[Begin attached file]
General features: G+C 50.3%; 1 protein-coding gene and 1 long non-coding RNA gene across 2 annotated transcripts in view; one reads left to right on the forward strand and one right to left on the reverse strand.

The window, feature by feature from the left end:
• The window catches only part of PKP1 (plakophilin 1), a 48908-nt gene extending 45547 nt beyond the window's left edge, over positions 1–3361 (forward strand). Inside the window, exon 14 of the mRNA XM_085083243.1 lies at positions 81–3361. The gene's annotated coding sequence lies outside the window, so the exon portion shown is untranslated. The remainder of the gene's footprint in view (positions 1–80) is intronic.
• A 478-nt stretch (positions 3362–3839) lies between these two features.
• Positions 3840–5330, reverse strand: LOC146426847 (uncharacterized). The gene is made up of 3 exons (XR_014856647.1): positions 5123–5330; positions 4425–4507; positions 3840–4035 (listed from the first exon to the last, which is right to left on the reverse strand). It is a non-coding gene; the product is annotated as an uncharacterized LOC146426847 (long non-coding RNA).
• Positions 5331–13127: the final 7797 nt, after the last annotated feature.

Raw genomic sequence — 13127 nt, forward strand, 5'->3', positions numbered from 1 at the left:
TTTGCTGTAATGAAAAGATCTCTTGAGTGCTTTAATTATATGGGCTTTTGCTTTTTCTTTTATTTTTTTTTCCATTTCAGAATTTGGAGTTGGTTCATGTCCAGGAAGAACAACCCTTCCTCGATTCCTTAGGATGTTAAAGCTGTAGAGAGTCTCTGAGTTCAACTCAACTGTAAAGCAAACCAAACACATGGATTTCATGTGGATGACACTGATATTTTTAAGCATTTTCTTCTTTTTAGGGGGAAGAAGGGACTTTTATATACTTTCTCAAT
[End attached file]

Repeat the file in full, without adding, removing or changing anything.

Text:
General features: G+C 50.3%; 1 protein-coding gene and 1 long non-coding RNA gene across 2 annotated transcripts in view; one reads left to right on the forward strand and one right to left on the reverse strand.

The window, feature by feature from the left end:
• The window catches only part of PKP1 (plakophilin 1), a 48908-nt gene extending 45547 nt beyond the window's left edge, over positions 1–3361 (forward strand). Inside the window, exon 14 of the mRNA XM_085083243.1 lies at positions 81–3361. The gene's annotated coding sequence lies outside the window, so the exon portion shown is untranslated. The remainder of the gene's footprint in view (positions 1–80) is intronic.
• A 478-nt stretch (positions 3362–3839) lies between these two features.
• Positions 3840–5330, reverse strand: LOC146426847 (uncharacterized). The gene is made up of 3 exons (XR_014856647.1): positions 5123–5330; positions 4425–4507; positions 3840–4035 (listed from the first exon to the last, which is right to left on the reverse strand). It is a non-coding gene; the product is annotated as an uncharacterized LOC146426847 (long non-coding RNA).
• Positions 5331–13127: the final 7797 nt, after the last annotated feature.

Raw genomic sequence — 13127 nt, forward strand, 5'->3', positions numbered from 1 at the left:
TTTGCTGTAATGAAAAGATCTCTTGAGTGCTTTAATTATATGGGCTTTTGCTTTTTCTTTTATTTTTTTTTCCATTTCAGAATTTGGAGTTGGTTCATGTCCAGGAAGAACAACCCTTCCTCGATTCCTTAGGATGTTAAAGCTGTAGAGAGTCTCTGAGTTCAACTCAACTGTAAAGCAAACCAAACACATGGATTTCATGTGGATGACACTGATATTTTTAAGCATTTTCTTCTTTTTAGGGGGAAGAAGGGACTTTTATATACTTTCTCAAT